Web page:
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After Effects Tutorial – “Infographics that Animate Themselves”

I recently shared a time-saving expression that I cobbled together some time ago, which has saved me tons of time and keyframes over multiple projects.

Basically, it allows you to bring in tons of layers at the same time, & control them all with a few sliders on a single control layer. It’s great for adjusting the timing of a lot of layers at once. The best part is that, once you’ve created the setup, you can copy and paste this to any new composition & your layers will essentially animate themselves.

The good people at AEtuts+ have the tutorial over at their site. Hopefully it helps you as much as it has helped me.

Attack!

Dug this test render/comp up from a few months ago. The robot was built for a Prolifik project and used in design elements, but I just couldn’t help scuffing him up and putting him into a scene for fun.

Here’s what he was actually used for:

How to Work with Creatives.

As I’ve talked to other designers and creatives about difficulties with clients (let’s face it: it’s what we do every time we get together), somewhere along the line I realized that many of the problems we face are easily remedied with a simple change in mindset.

So, if you are someone who works with creatives (designers, animators, video producers, writers, etc), here’s a little tip from our side of the fence – and if you’re the creative, try relaying this to your clients. I whole-heartedly believe that this single sentence can vastly improve your experiences:

Creatives are, at the core, problem solvers – so treat them as such.

Early in art school, I learned this simple truth from one of my professors: “As a designer, you must be a good problem solver.” It may seem like art & design is no more than making pretty pictures, but the reality is that every project we approach is, essentially, a series of specific problems that must be solved. Each problem contains a vast number of variables. Some are big picture variables (such as the goal, or the target audience), while others are more detail-based (such as paper size or running time).

An experienced creative knows this and finds an answer to all of the problems in a single solution. Often, the result is as delicately balanced as a house of cards. Each element is placed for a specific reason with numerous variables in mind. As the client, it’s easy to look at a finished piece and decide to make “a few tweaks,” without realizing that your specific requests may cause the whole balance to come crashing down.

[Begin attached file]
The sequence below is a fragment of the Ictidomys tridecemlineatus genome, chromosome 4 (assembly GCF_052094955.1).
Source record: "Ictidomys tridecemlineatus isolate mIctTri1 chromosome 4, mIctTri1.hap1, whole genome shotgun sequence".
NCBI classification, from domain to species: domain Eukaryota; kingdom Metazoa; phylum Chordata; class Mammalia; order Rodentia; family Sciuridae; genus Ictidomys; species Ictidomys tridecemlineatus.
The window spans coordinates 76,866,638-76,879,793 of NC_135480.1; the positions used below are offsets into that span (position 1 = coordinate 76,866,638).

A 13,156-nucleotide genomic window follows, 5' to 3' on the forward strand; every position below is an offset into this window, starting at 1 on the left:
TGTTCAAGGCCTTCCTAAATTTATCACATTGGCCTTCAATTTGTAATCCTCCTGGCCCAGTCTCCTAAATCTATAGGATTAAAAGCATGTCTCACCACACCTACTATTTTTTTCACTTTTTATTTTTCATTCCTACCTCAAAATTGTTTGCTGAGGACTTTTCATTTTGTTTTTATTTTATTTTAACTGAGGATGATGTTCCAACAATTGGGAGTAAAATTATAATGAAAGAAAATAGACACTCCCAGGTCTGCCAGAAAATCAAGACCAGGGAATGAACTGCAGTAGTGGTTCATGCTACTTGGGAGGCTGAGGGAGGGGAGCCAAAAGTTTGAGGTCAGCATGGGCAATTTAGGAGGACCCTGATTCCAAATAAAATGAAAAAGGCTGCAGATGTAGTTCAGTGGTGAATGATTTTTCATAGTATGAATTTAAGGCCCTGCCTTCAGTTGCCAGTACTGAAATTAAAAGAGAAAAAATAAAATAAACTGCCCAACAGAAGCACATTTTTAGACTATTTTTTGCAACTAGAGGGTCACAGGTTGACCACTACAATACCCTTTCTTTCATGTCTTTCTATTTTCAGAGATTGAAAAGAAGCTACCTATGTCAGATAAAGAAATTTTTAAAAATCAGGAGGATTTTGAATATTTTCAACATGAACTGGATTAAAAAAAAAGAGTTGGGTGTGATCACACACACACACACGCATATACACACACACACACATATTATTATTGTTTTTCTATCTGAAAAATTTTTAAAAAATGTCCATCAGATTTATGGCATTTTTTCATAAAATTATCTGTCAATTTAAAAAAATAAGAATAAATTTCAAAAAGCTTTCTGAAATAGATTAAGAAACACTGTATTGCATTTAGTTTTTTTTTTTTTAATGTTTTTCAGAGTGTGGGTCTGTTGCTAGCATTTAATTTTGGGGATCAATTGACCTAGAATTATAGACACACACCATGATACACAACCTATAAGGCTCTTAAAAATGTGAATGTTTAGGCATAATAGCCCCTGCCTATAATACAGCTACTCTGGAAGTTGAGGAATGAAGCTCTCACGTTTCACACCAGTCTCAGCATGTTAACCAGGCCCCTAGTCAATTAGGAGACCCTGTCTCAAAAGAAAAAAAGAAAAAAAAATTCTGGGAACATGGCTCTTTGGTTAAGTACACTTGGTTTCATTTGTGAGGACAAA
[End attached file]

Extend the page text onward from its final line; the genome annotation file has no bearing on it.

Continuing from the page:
So, how can you apply this idea? Here is my best advice:

Structure your feedback in the form of a problem, not a solution.

This is big. It’s the magic fairy dust that can make everything better. When changes need to be made, one sure way to hinder the process is to format the feedback incorrectly. When that first proof arrives, it’s natural to spot a problem and then try to fix it. Unfortunately, that’s the wrong response.

You’re paying a creative to solve the problem for you; so, for the sake of your project, let them solve it. They (should) have the knowledge and experience that qualifies them to find the best solution. They also know why they’ve strategically placed every wall in your house of cards, so they know which walls need to stay and which ones can go.

So, instead of “make that blue,” your response should be “we don’t think that color works.” Instead of “make this bigger,” try “this isn’t prominent enough.” It’s a subtle shift, but it frees your designer to do what he or she does best. Otherwise, you limit their ability to give you the best solution, and make their job harder by forcing them to fit a square-shaped request into a round hole.

So, try it next time. Even if you’re no stranger to working with creatives, you might improve something. And, creatives, don’t forget to treat yourself as your clients’ problem solver, either. That’s your job.

How to Get Better Feedback for your Design Projects

As a designer, I frequently ask people for their opinions of the pieces I’m working on. It’s a pretty necessary part of the design process, but the reality is that not all of the feedback people give is helpful. So, how do you know which critiques are valid, and which you should dismiss?

For years, I agonized over this question with each project. Finally, I landed on something that significantly lessened the amount of stray, irrelevant responses I received. So, here are some thoughts that have helped me over time. Maybe they’ll help some of you, as well.

The problem: